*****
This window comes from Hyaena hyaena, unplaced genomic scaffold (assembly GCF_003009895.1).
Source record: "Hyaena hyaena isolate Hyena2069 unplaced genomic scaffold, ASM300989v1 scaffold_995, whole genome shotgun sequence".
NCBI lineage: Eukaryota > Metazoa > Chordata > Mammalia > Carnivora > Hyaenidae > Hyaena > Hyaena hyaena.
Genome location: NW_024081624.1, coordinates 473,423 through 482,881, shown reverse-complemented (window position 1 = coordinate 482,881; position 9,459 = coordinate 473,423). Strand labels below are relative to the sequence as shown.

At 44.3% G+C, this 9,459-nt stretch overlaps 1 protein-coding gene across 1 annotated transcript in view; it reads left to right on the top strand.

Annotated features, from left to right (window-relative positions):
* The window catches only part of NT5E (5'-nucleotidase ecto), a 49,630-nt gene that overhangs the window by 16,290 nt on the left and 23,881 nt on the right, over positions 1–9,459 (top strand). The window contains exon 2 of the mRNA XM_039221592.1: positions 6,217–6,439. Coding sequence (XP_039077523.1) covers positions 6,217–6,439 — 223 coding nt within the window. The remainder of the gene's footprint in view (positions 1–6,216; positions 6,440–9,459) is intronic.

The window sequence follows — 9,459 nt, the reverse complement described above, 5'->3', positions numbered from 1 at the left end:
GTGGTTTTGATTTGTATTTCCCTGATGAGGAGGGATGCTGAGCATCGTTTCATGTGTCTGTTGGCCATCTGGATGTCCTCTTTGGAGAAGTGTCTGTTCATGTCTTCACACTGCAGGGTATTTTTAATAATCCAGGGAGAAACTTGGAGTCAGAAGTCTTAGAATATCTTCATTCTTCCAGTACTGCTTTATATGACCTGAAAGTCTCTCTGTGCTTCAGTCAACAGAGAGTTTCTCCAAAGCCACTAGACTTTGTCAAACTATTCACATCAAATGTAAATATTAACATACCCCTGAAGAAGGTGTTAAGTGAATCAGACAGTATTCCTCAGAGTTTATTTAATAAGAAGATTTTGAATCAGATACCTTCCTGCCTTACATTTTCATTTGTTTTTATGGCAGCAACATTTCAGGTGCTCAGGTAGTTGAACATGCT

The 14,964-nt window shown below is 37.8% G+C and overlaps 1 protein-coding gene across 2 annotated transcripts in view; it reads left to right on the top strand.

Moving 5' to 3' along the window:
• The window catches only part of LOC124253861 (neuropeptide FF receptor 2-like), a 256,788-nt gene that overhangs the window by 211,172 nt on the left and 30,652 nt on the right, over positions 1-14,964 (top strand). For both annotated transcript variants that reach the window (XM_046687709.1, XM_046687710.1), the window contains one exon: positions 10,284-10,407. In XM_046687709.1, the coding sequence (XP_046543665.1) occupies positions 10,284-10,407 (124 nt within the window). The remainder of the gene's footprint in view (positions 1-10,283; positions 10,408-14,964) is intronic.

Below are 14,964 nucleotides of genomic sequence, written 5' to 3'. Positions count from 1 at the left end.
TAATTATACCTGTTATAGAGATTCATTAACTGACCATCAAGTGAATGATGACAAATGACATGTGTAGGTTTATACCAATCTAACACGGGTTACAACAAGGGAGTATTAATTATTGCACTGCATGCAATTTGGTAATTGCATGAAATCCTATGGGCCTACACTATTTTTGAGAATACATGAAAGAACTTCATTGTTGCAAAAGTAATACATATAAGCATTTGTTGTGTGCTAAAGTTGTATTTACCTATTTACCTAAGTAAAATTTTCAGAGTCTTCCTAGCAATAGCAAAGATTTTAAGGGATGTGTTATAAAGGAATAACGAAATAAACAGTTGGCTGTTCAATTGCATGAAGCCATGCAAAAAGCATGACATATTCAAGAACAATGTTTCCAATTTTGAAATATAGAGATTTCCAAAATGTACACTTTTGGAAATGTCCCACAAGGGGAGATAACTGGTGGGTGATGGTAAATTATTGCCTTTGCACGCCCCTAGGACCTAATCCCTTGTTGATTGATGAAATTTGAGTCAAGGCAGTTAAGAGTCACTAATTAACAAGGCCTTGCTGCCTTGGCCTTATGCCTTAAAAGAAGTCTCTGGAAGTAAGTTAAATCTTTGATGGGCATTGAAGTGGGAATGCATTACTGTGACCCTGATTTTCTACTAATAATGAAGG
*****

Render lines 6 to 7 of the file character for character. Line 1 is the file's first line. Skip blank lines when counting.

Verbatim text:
Annotated features, from left to right (window-relative positions):
* The window catches only part of NT5E (5'-nucleotidase ecto), a 49,630-nt gene that overhangs the window by 16,290 nt on the left and 23,881 nt on the right, over positions 1–9,459 (top strand). The window contains exon 2 of the mRNA XM_039221592.1: positions 6,217–6,439. Coding sequence (XP_039077523.1) covers positions 6,217–6,439 — 223 coding nt within the window. The remainder of the gene's footprint in view (positions 1–6,216; positions 6,440–9,459) is intronic.